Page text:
Glossary of Power Terms

Glossary of Power Terms
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Alternating current — current that
reverses its direction of flow periodically
Ampere — a unit of measure for the rate
of current flow.
Apparent power — applied voltage multiplied by current in an AC circuit. This
value would not take the power factor
into account. Unit is voltamperes (VA).
Balanced load — AC power system
using more than two wires, where the
current and voltage are of equal value in
each energized conductor.
Bandwidth — the range of frequencies
over which an instrument provides accurate measurement.
Billing consumption — total amount of
energy consumed during a predetermined period (usually 28 to 33 days).
Consumption (active energy) — actual
electrical energy used measured in kilowatthours (kWh) by the watthour meter,
regardless of the power factor.
Crest factor — the ratio of the peak
value of a waveform (voltage or current)
to the RMS value.
Current transformer — an instrument
accessory which detects current flow
without breaking the circuit under test.
An AC transformer, usually step-down;
typical ratio listing would be 1000:1. This
would indicate 1000A on the primary
and 1A on the secondar y.
Current transformer ratio — the ratio of
primary amperes divided by secondary
Delta connection — a circuit formed by
connecting three electrical devices in
series to form a closed loop; most often
used in three-phase connections.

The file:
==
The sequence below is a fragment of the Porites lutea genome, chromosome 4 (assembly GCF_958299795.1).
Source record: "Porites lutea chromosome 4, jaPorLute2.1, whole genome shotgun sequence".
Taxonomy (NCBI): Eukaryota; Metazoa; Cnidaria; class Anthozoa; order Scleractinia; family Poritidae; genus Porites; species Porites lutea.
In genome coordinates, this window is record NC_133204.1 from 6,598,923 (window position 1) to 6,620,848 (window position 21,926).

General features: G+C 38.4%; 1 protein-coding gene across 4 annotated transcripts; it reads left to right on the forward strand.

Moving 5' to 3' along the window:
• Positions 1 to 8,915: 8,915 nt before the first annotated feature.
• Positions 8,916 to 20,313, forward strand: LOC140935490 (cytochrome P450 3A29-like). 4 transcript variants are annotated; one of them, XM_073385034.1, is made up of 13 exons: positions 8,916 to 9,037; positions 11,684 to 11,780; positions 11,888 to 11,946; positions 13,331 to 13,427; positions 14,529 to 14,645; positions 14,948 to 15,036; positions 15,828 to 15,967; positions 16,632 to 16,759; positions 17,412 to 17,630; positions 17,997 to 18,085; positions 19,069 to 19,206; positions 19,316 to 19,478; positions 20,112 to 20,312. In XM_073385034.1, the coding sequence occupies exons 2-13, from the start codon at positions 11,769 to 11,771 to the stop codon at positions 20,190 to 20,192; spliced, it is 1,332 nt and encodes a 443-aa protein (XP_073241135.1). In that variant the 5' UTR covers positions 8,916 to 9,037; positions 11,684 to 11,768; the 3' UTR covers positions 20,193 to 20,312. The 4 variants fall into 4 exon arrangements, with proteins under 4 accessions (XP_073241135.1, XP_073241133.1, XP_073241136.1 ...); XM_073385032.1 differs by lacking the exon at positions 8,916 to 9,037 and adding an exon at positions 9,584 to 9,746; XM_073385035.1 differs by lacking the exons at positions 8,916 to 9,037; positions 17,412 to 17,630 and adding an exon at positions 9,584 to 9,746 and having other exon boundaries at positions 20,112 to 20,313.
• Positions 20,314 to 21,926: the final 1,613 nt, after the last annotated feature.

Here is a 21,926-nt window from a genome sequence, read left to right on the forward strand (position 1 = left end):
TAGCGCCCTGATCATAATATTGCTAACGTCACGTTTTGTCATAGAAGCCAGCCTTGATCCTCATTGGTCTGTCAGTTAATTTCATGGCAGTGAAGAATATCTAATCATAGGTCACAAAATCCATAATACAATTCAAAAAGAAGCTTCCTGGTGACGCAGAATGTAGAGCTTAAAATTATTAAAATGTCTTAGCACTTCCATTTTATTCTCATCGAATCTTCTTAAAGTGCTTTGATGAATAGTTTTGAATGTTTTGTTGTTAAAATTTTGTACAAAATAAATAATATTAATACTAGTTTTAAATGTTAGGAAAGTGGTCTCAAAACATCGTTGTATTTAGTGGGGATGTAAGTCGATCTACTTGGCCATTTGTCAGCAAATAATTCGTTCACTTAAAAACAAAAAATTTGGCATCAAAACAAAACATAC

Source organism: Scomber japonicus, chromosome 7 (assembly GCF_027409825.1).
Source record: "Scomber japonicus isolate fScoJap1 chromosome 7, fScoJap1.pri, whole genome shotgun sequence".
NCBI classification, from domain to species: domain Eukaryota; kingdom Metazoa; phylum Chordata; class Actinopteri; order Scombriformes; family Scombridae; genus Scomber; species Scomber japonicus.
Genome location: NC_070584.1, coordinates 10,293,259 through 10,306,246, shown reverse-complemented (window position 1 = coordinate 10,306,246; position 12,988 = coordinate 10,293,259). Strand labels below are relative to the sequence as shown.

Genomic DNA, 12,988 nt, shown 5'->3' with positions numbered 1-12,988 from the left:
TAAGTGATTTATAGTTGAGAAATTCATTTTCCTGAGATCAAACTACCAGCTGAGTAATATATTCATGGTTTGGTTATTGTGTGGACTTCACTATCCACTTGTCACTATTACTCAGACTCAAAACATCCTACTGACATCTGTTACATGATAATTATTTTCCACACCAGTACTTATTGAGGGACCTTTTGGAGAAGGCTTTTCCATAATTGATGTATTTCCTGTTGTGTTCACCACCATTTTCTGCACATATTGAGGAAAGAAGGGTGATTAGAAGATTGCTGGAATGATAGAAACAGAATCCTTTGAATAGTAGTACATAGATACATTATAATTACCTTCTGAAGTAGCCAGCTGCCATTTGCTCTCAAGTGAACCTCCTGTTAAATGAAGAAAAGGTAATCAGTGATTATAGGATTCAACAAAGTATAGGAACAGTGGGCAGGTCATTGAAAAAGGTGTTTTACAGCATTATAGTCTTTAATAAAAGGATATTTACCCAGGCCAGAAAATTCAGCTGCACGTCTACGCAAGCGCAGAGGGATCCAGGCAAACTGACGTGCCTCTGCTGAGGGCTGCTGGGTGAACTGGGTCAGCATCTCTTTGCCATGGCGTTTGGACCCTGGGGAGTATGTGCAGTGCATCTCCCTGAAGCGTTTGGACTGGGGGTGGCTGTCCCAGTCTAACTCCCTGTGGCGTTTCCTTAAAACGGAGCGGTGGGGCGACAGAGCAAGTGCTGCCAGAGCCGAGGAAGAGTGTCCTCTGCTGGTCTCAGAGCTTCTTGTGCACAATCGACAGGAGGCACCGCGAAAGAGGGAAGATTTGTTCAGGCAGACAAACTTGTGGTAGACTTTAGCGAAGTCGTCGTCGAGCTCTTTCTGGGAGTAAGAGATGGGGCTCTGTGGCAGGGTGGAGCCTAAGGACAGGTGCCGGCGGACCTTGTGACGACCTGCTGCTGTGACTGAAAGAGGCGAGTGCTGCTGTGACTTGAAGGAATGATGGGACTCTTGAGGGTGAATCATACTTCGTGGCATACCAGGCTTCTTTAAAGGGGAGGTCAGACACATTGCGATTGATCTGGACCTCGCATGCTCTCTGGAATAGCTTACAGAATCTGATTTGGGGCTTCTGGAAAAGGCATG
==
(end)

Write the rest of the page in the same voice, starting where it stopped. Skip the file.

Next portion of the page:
Demand (active, real, or true power) —
the power which is actually consumed by
the load. This measurement takes the
power factor into account.
Demand interval (integration period) —
the period of time over which the energy
is averaged. Typical demand intervals are
15, 30, or 60 minutes.
Derating Factor — a number defined as
1.414 x average RMS phase current/ peak
phase current. This factor, when applied to
the rated load of a transformer, gives an
indication as to the percent loading that is
reasonable when that transformer must
service nonlinear loads.
Displacement power factor — the difference between apparent power and
true power when only the phase relationship of voltage and current at the fundamental are taken into account.
Distortion factor (%DF) — Total harmonic Distortion referenced to the total
RMS signal (THD-R).
Distortion power factor — the difference between apparent power and true
power at all harmonic frequencies.
Frequency — the number of complete
cycles of AC voltage which occurs during
one second (Hz).
Harmonics — current or voltages which
have frequencies that are integer
multiples of the fundamental power
frequency; common and sometimes
dangerous in nonlinear loads.
Heating effect — temperature increase
in electrical distribution equipment
caused by an increase in RMS current.
Impedance — the total opposition to
alternating current flow in an electrical
circuit (Z).
Inductive reactance — the force which
acts as a resistance in an inductor to
limit the flow of current. This force
creates a leading power factor in AC
Initiator pulses — electrical impulses
generated from utility revenue meters.
Each pulse indicates a specific number
of watts consumed. These pulses are